Bell's Vireo

Bell’s Vireo

The September migrant arrivals for the first half of the month should be Northern Pintail, Eared Grebe, Sabine’s Gull, Sharp-shinned Hawk, Merlin, Yellow-bellied Flycatcher, Blue-headed and Philadelphia Vireo, Red-breasted Nuthatch, Ruby-crowned Kinglet, Swainson’s Thrush, Vesper, Savannah, Song, Clay-colored, and Lincoln’s Sparrow, Bobolink, Ovenbird, Tennessee, Nashville, Bay-breasted, Chestnut-sided, and Yellow-rumped Warblers, and Virginia Rail.

Departures for same period include Chuck-will’s-widow, Common Gallinule, Upland Sandpiper, Willet, Acadian Flycatcher, Purple Martin, Cassin’s Sparrow, Yellow-breasted Chat, and Prothonotary Warbler.

Stillwater rainfall for the seven-day period was a scant 0.10 inches received in a two-hour period and its effects are showing.

Writer was greeted by a weak call of the Baltimore Oriole last Wednesday August 26. This male was atop a bur oak on the southeast corner of Boomer Lake. I knew that I would soon be saying goodbye to my favorite oriole for the year. For a bit of trivia, the Bicentennial Bur Oak is thought to be over four hundred years of age.

We had multiple Great Egrets and Great Blue Herons that came out of the Boomer Creek rookery last Sunday, all observed from the Heron Cove area. As is normal, three Great Egrets were located while panning within a half mile of one another. There was also a glimpse of a lone Black Tern, while a single Killdeer flew high overhead heading south. Writer was serenaded by both Warbling and Bell’s Vireos, who are still present this week.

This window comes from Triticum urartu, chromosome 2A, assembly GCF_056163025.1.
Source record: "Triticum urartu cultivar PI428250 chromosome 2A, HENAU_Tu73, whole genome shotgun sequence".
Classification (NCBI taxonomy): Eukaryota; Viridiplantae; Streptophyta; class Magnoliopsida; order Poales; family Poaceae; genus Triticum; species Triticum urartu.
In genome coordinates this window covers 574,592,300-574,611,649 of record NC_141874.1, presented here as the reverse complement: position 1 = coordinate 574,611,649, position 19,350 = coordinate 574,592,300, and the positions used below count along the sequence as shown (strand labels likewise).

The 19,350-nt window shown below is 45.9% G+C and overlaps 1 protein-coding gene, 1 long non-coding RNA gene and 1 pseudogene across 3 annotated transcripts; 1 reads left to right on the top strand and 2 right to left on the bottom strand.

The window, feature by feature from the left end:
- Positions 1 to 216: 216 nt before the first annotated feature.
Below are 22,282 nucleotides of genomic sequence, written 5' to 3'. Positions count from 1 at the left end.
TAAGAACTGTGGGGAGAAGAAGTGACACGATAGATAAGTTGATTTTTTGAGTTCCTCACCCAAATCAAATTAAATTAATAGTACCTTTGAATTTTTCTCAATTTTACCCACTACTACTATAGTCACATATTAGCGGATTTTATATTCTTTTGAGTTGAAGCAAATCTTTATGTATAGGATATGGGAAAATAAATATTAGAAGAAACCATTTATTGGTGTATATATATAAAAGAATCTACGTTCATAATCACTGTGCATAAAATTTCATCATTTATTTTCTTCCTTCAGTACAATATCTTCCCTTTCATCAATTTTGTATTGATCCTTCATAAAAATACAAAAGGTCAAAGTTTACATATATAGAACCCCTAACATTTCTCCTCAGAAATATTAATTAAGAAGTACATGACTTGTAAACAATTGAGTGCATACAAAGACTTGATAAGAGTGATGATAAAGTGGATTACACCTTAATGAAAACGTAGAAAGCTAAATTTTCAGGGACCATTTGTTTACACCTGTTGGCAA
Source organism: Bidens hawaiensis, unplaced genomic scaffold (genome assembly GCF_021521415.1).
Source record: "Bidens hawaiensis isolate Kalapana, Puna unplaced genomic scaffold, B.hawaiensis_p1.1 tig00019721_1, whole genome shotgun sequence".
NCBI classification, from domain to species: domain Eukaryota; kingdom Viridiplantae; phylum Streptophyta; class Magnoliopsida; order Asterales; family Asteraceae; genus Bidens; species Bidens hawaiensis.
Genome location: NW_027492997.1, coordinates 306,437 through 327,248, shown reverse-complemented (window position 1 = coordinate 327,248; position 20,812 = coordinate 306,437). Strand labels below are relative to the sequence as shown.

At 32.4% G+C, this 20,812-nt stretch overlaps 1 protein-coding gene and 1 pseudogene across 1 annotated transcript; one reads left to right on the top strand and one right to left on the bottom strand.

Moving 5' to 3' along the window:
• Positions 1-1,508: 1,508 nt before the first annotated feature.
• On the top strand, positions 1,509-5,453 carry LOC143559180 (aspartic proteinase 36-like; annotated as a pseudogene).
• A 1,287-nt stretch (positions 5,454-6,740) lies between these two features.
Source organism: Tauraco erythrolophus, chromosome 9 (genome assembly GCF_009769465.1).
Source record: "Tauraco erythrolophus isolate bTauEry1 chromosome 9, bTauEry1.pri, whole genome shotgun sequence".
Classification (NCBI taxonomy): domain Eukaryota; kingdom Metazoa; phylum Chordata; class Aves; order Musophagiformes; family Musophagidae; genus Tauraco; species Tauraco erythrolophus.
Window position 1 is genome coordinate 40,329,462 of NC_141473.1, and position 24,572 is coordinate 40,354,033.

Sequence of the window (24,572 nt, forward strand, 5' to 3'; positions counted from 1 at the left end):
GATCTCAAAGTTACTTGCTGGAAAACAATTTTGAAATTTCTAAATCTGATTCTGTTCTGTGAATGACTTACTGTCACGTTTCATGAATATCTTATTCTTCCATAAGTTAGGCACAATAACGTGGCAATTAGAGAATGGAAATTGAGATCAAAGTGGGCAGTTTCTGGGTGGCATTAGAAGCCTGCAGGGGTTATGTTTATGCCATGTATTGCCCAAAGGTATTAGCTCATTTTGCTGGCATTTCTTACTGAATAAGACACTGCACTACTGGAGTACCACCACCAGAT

This Monday the 30th, eight Lark Sparrows provided a surprise visit coming from the tops of the trees to seek weed seeds upon the ground. It was necessary to remain well away from the fold, which was dressed neutrally in fall colors. One Chimney Swift was also observed heading north. Chimney Swifts seemed a little more common than usual this year, perhaps due to affordable chimney kits that have been on the market for a while now.

Tuesday we found a pair of Bell’s Vireos, a Yellow Warbler, and seven Mississippi Kites resting upon the high wires on the east side of Boomer Lake. No juvenile birds appeared to be with the group, so it could be some early migrants attending to business. Unfortunately thus far, writer has missed the juvenile tutelage from the adults this year.

By the time that Wednesday rolled around, the numbers of migrants were already increasing. A Nashville Warbler was staring us in the eye atop a cluster of invasive grasses before it realized that it was out in the open. Multiple Yellow Warblers were barely visible while they were seeking insects from the native trees, but their calls identified them as they dined like they just stopped for a quick break. Carolina Chickadees were in their midst, directing them to assorted food sources while they also made swift work of their own protein valuables. A Ruby-throated Hummingbird was poking around what was left of invasive honeysuckle, as an American Crow came out of nowhere and settled for a short time before it soon left.

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